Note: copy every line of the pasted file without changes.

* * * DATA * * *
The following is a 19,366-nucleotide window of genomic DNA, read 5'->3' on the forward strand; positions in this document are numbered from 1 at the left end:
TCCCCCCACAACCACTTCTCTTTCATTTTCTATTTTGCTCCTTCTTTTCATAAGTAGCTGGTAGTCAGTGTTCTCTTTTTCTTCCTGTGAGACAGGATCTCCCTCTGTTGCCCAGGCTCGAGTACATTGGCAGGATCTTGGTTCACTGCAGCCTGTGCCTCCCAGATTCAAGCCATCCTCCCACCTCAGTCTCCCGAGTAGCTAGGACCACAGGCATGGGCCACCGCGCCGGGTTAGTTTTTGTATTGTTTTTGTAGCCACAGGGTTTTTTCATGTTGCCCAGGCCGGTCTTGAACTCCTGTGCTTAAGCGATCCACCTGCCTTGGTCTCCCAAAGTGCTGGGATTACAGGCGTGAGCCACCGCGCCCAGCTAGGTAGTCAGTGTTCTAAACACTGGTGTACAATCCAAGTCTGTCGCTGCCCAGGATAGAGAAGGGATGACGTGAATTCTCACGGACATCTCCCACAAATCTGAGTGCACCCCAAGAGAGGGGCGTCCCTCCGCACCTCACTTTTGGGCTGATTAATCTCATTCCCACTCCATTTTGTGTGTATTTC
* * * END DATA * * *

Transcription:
The following is a 19,366-nucleotide window of genomic DNA, read 5'->3' on the forward strand; positions in this document are numbered from 1 at the left end:
TCCCCCCACAACCACTTCTCTTTCATTTTCTATTTTGCTCCTTCTTTTCATAAGTAGCTGGTAGTCAGTGTTCTCTTTTTCTTCCTGTGAGACAGGATCTCCCTCTGTTGCCCAGGCTCGAGTACATTGGCAGGATCTTGGTTCACTGCAGCCTGTGCCTCCCAGATTCAAGCCATCCTCCCACCTCAGTCTCCCGAGTAGCTAGGACCACAGGCATGGGCCACCGCGCCGGGTTAGTTTTTGTATTGTTTTTGTAGCCACAGGGTTTTTTCATGTTGCCCAGGCCGGTCTTGAACTCCTGTGCTTAAGCGATCCACCTGCCTTGGTCTCCCAAAGTGCTGGGATTACAGGCGTGAGCCACCGCGCCCAGCTAGGTAGTCAGTGTTCTAAACACTGGTGTACAATCCAAGTCTGTCGCTGCCCAGGATAGAGAAGGGATGACGTGAATTCTCACGGACATCTCCCACAAATCTGAGTGCACCCCAAGAGAGGGGCGTCCCTCCGCACCTCACTTTTGGGCTGATTAATCTCATTCCCACTCCATTTTGTGTGTATTTC